Richard Stirk considers the new right to buy for housing association tenants and how this could impact your housing association.
The Government announced plans a few weeks ago to introduce the Right to Buy for all housing association tenants.
This caused a degree of consternation in the sector as associations expressed their concerns (some more strongly than others) about the likely successfulness of the policy (bearing in mind the experiences of some housing associations with the Voluntary Right to Buy pilot).
It is not clear either at the time of announcement or subsequently, how this will be implemented in the sector whilst also guaranteeing the “one-for-one” replacement of stock taken from the sector under this proposed policy.
However, should the policy be brought into force, there are a number of factors for associations to consider from a delivery and operational perspective.
These include issues around planning and the ability to change the tenure of affordable housing from affordable housing to, effectively, open market use, (following exercise of the Right to Buy), governance considerations, charitable status considerations and the potential impact on funders and securitised stock.
Whilst the Government have indicated that Right to Buy may be extended to all HA tenants, the planning position is not quite so straightforward as simply saying that all properties are subject to Right to Buy.
For dwellings that have been delivered under a section 106 obligation, the affordable units will, more often than not, be a fixed affordable housing tenure type and that tenure type will be fixed in perpetuity. There may be provisions that allow the units to be released from those obligations, but those provisions will need careful consideration to assess whether or not they allow the unit in question to be sold on “new Right to Buy”.
Many s106s will have exclusions, from this affordable use in perpetuity obligation, for Right to Acquire (RTA), some will include Right to Buy (RTB), although one would have to consider whether this was aimed at traditional, historic Right to Buy or Preserved Right to Buy (PRTB), or whether it was broad enough to encompass the new Right to Buy (whatever form that may take).
However, these provisions are usually caveated so that they only apply where there is a statutory obligation to allow the tenants to exercise RTA, RTB or PRTB.
This means two things:
- If new legislation is brought into force to impose this obligation on HAs, it is possible that the existing exclusions in the s106 may not be broad enough to catch this “new Right to Buy” meaning that, without the co-operation of the local authority, it may not be possible to offer this right to tenants of those units.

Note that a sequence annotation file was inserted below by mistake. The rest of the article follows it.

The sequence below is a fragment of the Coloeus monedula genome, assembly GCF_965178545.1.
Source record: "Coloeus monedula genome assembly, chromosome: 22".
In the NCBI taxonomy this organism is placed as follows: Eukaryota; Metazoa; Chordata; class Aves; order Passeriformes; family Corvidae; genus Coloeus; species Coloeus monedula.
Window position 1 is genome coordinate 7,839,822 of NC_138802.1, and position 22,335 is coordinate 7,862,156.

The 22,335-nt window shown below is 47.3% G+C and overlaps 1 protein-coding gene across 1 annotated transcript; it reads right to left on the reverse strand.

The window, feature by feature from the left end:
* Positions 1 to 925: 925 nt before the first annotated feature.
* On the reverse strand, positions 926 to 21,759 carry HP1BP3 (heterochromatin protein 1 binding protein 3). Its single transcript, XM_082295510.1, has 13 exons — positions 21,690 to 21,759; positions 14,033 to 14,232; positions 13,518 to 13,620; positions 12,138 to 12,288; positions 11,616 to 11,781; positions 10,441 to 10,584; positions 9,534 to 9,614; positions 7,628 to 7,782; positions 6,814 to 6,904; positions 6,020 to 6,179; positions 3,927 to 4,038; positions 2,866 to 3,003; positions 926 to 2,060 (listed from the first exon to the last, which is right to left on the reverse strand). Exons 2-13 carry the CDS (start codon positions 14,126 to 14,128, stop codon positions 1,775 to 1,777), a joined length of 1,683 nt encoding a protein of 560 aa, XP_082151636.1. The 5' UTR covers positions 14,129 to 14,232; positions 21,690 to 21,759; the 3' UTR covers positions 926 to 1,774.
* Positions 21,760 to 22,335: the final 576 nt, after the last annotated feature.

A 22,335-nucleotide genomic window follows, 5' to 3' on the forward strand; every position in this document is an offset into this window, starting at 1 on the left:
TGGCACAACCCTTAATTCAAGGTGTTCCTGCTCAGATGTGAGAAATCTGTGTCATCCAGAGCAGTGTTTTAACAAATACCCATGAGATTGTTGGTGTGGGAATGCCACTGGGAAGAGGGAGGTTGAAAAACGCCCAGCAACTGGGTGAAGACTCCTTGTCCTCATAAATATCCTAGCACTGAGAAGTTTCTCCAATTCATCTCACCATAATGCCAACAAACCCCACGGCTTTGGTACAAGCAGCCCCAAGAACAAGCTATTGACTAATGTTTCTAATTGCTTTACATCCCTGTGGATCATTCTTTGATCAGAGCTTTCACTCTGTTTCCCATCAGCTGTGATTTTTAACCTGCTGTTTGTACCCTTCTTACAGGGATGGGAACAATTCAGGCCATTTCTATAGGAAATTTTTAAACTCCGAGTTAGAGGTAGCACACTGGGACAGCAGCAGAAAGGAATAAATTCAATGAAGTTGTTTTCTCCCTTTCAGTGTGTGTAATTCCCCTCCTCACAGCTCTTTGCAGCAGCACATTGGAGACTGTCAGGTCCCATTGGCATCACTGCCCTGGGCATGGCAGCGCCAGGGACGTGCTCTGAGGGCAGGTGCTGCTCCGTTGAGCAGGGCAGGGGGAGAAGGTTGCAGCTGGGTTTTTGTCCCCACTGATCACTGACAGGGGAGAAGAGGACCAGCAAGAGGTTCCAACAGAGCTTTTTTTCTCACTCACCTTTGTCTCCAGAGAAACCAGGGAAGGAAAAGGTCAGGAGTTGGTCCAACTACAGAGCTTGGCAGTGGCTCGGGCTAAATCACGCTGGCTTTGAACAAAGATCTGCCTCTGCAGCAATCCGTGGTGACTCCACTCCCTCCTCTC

- If the "new Right to Buy" is a voluntary programme (which has been hinted at), it may not be possible to offer it on certain developments if the s106 exclusion does not include some kind of exclusion where a HA chooses to dispose on a voluntary basis. In fact, this particular problem may not be a huge issue, as one has to question how many HAs will want to offer "new Right to Buy" on a voluntary given the concerns about “one-for-one” replacement of the units and the funding for that process.
From a funding point of view, there are a number of potential concerns for HAs as the proposal has the potential to have a significant impact on stock levels and therefore borrowing capacity. In the event the policy materialises into a formal obligation (whether through legislation or otherwise), serious thought will need to be given to a variety of funding issues and the consequences for delivery of new affordable homes, including:
- In high-value areas (where affordable homes are often most needed) a loss of stock may result in a significant loss of borrowing capacity. As a double whammy, it could also lead to the loss of the potential to uplift stock valuations from EUV to MV-STT valuation, which has been a significant source of revenue for HAs in recent years;
- In lower value areas the loss of stock may not produce enough of a capital receipt to fund the like-for-like/one-for-one replacement required. This potential risk of not being able to recover sufficient funds to cover the cost of one-for-one replacement will leave a funding shortfall for development and the knock on impact of less available stock to securitise. At best there will be a likely time lag between each "new Right to Buy" sale and the replacement of the unit, as HAs will need to locate schemes, land or units to replace the sold units which all takes time. For HAs with large development programmes this may be less of a concern as they will have a pipeline of schemes and may, arguably (and depending on take up under the scheme), be able to swallow up the re-provision within existing schemes (although this will in itself, presumably, impact on their delivery of “new homes” figures for Homes England!). But for smaller associations it is difficult to see how they will manage to address the requirement to re-provide (particularly if they have only small or non-existent development programmes);